My daughters are normal girls at home, and have a few precautions on outings, but they are basically normal kids who do not feel different, alienated or sorry for themselves everday (like the oldest did in preschool). I truly feel this will do them wonders as they grow up. Homeschooling does not mean that we stay home. There are lots of safe places to go, and we do.

Virtual schools are available here too...as well as LOTS of book curriculum. You can do this one in Canada http://www.k12.com/. Most kids who do these kind complete work in an hour or two a day, and are free to participate in more extracurricular activities than if they were in school. You could do an activity every night of the week if you felt like it. Kids would burn out participating in that many activities if they were in school. My oldest will be in tap, jazz, gymnastics and I am considering girl guides (i hear they have a patch releted to knowing how to help with an allergic reaction now). She would probably only be able to handle one activity if she were in school.

_________________
DD age 9 1/2 -peanuts, nuts,
DD age 7 1/2 - milk, eggs, chicken, peanuts, treenuts, cats, dogs,
DS age 2 1/2
Husband- asthma, eggs, treenuts, fish, shellfish environmental
Self - penicillan, eurithromiacin, mild laytex allergy.


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 Post subject:
PostPosted: Thu Jul 27, 2006 10:56 am 
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Site Admin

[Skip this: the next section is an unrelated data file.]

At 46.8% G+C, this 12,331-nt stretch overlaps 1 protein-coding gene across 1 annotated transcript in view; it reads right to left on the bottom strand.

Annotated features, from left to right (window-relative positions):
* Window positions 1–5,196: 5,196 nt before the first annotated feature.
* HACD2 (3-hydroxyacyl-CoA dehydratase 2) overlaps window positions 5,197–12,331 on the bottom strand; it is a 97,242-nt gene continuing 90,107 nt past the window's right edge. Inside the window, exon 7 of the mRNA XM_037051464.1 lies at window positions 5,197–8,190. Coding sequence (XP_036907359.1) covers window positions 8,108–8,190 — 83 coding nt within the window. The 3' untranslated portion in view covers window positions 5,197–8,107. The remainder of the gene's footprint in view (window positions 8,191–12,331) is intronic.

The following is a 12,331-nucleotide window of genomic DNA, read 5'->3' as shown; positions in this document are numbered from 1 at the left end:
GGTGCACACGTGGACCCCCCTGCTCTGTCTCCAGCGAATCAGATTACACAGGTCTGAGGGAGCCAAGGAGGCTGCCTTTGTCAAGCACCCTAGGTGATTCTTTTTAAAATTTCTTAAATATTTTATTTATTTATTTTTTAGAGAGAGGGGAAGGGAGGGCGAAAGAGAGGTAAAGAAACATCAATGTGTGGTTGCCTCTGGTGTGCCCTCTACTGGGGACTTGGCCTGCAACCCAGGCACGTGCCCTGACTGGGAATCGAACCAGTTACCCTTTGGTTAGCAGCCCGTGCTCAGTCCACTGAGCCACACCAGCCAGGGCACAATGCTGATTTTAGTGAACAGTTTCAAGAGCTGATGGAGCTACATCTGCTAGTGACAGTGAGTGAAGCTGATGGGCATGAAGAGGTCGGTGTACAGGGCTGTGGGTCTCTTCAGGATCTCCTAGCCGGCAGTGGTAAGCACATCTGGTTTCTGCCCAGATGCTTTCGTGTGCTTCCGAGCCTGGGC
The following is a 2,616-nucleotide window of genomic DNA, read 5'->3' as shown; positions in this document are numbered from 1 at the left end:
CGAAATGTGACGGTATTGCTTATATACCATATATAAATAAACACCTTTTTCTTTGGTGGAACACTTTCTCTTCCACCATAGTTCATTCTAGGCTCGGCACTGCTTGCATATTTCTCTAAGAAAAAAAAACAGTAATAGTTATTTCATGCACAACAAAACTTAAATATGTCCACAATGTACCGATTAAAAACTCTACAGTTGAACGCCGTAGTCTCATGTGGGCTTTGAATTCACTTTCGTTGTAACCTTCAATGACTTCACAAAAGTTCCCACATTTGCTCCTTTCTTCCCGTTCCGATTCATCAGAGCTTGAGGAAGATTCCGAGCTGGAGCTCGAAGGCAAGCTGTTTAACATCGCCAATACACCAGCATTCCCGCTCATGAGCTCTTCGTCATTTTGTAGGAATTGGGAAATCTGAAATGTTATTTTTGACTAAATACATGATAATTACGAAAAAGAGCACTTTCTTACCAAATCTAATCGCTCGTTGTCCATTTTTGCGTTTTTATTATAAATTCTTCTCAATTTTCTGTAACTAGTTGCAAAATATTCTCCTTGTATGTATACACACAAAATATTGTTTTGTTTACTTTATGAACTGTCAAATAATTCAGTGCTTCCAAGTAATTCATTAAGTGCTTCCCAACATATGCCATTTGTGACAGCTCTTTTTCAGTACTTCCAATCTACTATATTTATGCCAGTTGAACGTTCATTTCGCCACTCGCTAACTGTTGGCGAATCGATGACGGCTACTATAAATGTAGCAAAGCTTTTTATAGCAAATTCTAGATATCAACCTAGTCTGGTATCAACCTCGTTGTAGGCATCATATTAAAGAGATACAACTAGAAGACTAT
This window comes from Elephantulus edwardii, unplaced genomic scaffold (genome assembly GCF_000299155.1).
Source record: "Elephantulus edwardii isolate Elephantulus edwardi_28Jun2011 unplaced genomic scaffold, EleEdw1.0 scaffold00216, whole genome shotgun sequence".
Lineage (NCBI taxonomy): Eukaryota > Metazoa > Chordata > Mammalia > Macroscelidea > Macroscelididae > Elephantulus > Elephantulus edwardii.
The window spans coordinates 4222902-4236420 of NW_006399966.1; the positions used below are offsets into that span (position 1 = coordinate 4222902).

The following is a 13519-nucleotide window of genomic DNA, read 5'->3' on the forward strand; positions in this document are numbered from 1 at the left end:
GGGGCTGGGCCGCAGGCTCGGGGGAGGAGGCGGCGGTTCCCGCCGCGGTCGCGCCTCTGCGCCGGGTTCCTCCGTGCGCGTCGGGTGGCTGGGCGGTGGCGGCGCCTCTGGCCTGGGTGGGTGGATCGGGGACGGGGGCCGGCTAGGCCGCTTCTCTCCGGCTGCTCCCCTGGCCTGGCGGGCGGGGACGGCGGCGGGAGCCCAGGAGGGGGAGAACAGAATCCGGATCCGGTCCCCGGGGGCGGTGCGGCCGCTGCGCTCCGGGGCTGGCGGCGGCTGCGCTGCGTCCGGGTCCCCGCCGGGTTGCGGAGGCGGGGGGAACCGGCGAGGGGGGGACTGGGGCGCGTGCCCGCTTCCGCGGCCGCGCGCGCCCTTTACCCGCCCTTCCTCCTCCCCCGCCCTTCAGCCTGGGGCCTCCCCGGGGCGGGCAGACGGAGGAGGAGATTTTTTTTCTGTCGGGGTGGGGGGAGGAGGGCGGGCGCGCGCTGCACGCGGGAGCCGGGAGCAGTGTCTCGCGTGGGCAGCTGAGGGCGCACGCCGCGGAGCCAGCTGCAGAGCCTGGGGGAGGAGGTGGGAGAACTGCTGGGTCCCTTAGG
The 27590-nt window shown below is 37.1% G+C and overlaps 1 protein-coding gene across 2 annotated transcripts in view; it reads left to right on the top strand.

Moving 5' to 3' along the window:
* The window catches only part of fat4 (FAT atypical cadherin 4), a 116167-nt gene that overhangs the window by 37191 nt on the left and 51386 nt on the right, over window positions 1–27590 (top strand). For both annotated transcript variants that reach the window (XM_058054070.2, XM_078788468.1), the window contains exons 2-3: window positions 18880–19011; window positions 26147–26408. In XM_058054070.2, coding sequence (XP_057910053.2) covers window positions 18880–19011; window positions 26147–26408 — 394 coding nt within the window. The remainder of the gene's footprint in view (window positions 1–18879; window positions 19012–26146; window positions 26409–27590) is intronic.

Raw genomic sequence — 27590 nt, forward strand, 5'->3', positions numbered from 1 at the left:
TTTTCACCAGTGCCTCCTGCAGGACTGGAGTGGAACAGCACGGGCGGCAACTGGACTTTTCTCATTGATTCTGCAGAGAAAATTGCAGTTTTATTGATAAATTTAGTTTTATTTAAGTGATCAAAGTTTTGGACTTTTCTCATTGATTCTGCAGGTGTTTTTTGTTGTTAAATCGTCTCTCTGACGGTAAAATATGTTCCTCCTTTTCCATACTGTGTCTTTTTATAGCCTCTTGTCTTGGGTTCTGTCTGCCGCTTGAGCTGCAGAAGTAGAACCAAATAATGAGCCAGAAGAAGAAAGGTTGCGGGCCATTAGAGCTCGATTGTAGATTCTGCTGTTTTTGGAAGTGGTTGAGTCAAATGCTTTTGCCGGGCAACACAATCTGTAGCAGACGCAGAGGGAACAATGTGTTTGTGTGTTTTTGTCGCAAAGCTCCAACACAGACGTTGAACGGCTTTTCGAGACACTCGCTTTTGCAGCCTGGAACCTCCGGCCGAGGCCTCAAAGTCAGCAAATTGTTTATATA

Joined: Mon Feb 07, 2005 6:39 pm
Posts: 2950
Location: Toronto
Smommyo2,

Interesting - I hadn't realized there were that many homeschoolers around that you could do field trips together. Wonder if that's more the case in Alta. and Sask. than in parts east. Someone can correct me if I'm off base, but I haven't heard of much homeschooling in Toronto or Mtl.

Sure sounds as if you got the socializing covered.

The cyber school concept is intriguing, but even that site you link to is American. Assume there are some by now with Can. curriculum. This would be particularly important in subjects such as history and spelling (neighbour; neighbor), not to mention learning metric measurements. And as much as someone like you is no doubt a natural teacher, I do like the concept of kids learning to interact with an adult authority figure who isn't a parent. We all had those favourite teachers...The cyber teacher could be useful to someone like you in a few years, in higher grades.

Anybody else have views on these issues?